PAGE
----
A number of incurable STDs already exist, but a few more may be added to the list. Three common STDs have gained strength against their previously effective treatments, proving to be even more dangerous.
The Centers for Disease Control and Prevention call STDs “hidden epidemics of enormous health and economic consequence in the United States.” Considering these three STDs are rapidly becoming more common in the U.S., they are on the frightening path of becoming impossible to treat.
Here are the STDs to look out for, including what to do if you end up infected.
As one of the most common STDs, gonorrhea used to be easily curable with antibiotic medicine. According to the CDC, approximately 820,000 people are infected by gonorrhea per year. Even though most who have the STD don’t show symptoms, it could cause serious health problems down the line. Because of this, it’s particularly scary that it’s becoming impossible to treat.
Gonorrhea’s intelligent bacteria is to blame for its transition into becoming an incurable disease. The World Health Organization reported, “Every time we use a new class of antibiotics to treat the infection, the bacteria evolve to resist them.”
New antibiotics to treat those infected aren’t all that’s needed. Preventative long-term vaccines and tests to predict the antibiotics’ effectiveness are also crucial.
While chlamydia isn’t resisting antibiotics as strongly as gonorrhea, it is still the most commonly reported infectious disease. Nearly 3 million Americans are infected per year, typically from ages 14 to 24, according to Planned Parenthood.
Similar to gonorrhea, it is a bacterial infection that once was easily cured, and can be contracted from vaginal, anal, or oral sex. It also doesn’t show any signs until major health problems occur in the future.
While chlamydia isn’t in immediate danger of becoming incurable in the U.S., it has proven to be more resistant to antibiotics in other countries, according to NBC News.
Syphilis is another STD that is on the path to becoming incurable. Like chlamydia, it could previously be easily cured with antibiotics, but it is now presenting problems in countries outside of the U.S.
Though syphilis may not be as common as gonorrhea or chlamydia, it presents itself more clearly. It can be spread from vaginal, anal, and oral sex, as well as from “sexual skin-to-skin contact,” as reported by Planned Parenthood. Signs of syphilis include painless sores on your genitals, and sometimes on your lips or mouth.
Without treatment, syphilis can eventually cause brain damage, paralysis, or even blindness. This makes the fact that it’s becoming impossible to treat that much scarier.
4. A new treatment guideline has been released
The World Health Organization has released new treatment guidelines for these three common, yet dangerous STDs. The guidelines are developed to create “global norms and standards for STD treatment and prevention intended for healthcare professionals,” according to NBC News.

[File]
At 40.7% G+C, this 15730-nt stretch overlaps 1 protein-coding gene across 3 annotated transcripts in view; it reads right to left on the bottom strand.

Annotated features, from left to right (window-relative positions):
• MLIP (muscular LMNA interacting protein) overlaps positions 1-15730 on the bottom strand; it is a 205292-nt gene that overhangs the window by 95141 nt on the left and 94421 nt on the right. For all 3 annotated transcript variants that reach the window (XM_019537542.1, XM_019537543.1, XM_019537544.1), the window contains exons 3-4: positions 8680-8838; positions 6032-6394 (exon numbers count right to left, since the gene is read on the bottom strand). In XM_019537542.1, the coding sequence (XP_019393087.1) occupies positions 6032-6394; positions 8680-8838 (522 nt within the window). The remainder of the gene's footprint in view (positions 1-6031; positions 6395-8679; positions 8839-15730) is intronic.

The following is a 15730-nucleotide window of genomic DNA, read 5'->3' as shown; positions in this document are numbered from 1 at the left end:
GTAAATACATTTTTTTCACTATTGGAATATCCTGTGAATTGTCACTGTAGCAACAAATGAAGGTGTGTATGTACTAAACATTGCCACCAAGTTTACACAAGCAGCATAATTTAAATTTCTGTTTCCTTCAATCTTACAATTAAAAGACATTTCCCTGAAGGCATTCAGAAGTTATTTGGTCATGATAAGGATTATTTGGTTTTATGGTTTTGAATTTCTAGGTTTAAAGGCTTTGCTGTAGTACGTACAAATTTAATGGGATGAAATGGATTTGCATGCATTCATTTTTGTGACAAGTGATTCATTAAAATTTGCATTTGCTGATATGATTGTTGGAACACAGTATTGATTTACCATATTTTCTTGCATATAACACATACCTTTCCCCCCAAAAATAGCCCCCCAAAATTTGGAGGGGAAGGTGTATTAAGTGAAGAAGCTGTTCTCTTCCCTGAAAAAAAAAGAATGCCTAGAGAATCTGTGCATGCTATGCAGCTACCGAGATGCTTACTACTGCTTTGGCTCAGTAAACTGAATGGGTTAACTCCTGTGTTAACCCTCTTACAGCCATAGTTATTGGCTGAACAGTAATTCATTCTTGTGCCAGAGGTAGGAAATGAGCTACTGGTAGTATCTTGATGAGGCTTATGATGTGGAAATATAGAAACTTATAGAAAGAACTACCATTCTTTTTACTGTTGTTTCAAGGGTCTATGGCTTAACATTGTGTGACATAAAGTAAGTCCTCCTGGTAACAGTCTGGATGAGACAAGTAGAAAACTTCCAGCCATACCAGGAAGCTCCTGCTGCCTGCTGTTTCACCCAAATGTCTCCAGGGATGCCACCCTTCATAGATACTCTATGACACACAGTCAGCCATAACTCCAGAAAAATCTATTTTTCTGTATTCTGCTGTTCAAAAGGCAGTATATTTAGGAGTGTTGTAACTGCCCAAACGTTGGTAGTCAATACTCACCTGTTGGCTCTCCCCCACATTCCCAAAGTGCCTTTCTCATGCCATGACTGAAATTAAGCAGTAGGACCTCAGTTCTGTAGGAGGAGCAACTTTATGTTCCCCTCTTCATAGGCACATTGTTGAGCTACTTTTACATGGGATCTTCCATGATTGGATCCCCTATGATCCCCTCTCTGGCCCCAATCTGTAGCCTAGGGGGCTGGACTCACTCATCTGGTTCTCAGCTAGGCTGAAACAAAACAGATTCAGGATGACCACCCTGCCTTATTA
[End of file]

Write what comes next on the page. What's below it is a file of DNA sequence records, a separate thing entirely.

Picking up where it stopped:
Taking immediate action is the most important guideline included. Antibiotic resistance should be monitored, with the hopes of developing new treatment options. The guidelines order that taking preventative caution, in addition to prompt treatment, is absolutely critical.
5. What are the major concerns?
If chlamydia and syphilis become as resistant to antibiotics as gonorrhea is, all three will pose serious concerns. In the case of gonorrhea, it used to be highly treatable by a number of different antibiotics. It’s now dwindled down to only one effective class of antibiotics, which the STD has been showing signs of resisting.
Because of this, NBC News reported its bacteria have been classified as “multi-resistant organisms,” otherwise known as “superbugs.” We don’t have to be scientists to know how scary that sounds.
6. Current treatment methods
Considering gonorrhea, chlamydia, and syphilis are not completely incurable yet, their treatments haven’t been changed. Gonorrhea is currently treated with a single shot of ceftriaxone and oral azithromycin.
For chlamydia, a complete course of antibiotics as prescribed by your doctor should still cure the infection in the U.S., according to the CDC.
Syphilis can still be cured in its early stages with an injection of Benzathine penicillin G. As noted by the CDC, “Treatment will kill the syphilis bacterium and prevent further damage, but it will not repair damage already done.”
7. Best methods for prevention
While treatment may still be available for gonorrhea, chlamydia, and syphilis, it might not be forever. Even though anyone who is sexually active is at risk, specific preventative measures can be taken to avoid it all together: get tested, be honest with your partner, and use condoms.
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